Miss A Columnist

Amber Stiles is currently a Stay-at-Home-Mother of two beautiful girls. She is a recovering mommy blogger who started her journey in 2009 when her first daughter was born and she needed a place to commiserate. She took some time off, and changed a few sites but is back at home on her original family blog, Backwards Life. Amber was born in the Deep South but considers herself a New Jersey native. Over the past few years she has learned to take it easy on herself and other parents. Amber believes it’s important to share your ideas, shortcomings, and successes with those around you. She’s grown into her own as a mother and is now ready to share her abilities with the masses.

Bond With Your Baby Using Sign Language

My daughter is almost 3 months old.  We’re out of that dreamy newborn stage and starting to think towards the future.  Not that far down the road, just the first year or so.  This is my second child…and for the life of me I don’t remember what we did last time to communicate.  I do know that we chose not to do Baby Sign Language for a few different reasons.  This time things are different and I want to give it a try.  I wrote more about our plans to involve my older daughter in the BSL process with her sister here on my blog.

There are many myths about Baby Sign Language and I want to take about a couple of them:

Photo Credit: www.ehow.com

BSL will delay speech – The thought behind this myth is that having one form of communication will make your baby lazy to learn how to speak.  Your baby will be able to demand all of their basic necessities without uttering a word.  If this were true my first daughter wouldn’t have needed to learn to speak for a long while.  Her needs were met just as well before she learned to talk as after.  There are all sorts of nonverbal cues we pick up on while raising our children. Giving them very specific signs (while speaking the word) for everyday items doesn’t lessen their desire to learn their native language.

BSL takes too much time to teach – It will only take as much time as you devote to researching and learning the signs yourself.  While teaching them to your baby you just sign along with your normal routines so your child learns to associate words with things, needs, and actions.  There’s no need to set aside specific signing lesson times.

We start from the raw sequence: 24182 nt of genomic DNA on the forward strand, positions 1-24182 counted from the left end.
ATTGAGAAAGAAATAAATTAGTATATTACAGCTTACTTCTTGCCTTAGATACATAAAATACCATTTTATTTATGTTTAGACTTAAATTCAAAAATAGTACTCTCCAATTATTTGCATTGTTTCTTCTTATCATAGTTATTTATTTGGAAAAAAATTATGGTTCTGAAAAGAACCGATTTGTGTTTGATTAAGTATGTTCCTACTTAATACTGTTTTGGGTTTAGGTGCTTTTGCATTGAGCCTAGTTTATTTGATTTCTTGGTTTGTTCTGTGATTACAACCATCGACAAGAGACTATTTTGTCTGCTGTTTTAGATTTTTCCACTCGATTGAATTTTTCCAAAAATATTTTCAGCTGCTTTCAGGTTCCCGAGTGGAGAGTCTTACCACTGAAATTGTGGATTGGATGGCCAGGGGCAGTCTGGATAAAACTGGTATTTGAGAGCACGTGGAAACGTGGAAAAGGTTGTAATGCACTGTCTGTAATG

Just Google “Baby Sign Language myths” and you’ll come up with hundreds of results.  There will always naysayers who want to turn a positive process into something negative.

While there are a ton of myths there are also many good reasons to teach your baby to sign.  Let’s talk about a couple:

Photo Credit: www.littlesaplingtoys.com/

Ease of Communication – whether you teach your baby sign language or you just go with the flow and learn each other’s cues by accident…you’re communicating with each other.  BSL will give your baby very distinct ways of asking for what she needs and will give you a way to answer her.  It’s believed to be great for heading off tantrums from otherwise frustrating interactions.  It’s also cuts down on your own frustrations because you no longer have to guess what’s on your baby’s mind.

Bonding – When your babies are little it’s hard to come up with things to do together that are more than just play peek-a-boo.  Signing is a fun activity to do with one another.  BSL is also  a positive way to interact and can lead to a more connected relationship because you understand one another.

Have you signed with your babies?  Do you have any advice to offer us?

Baby Sign Language Resources

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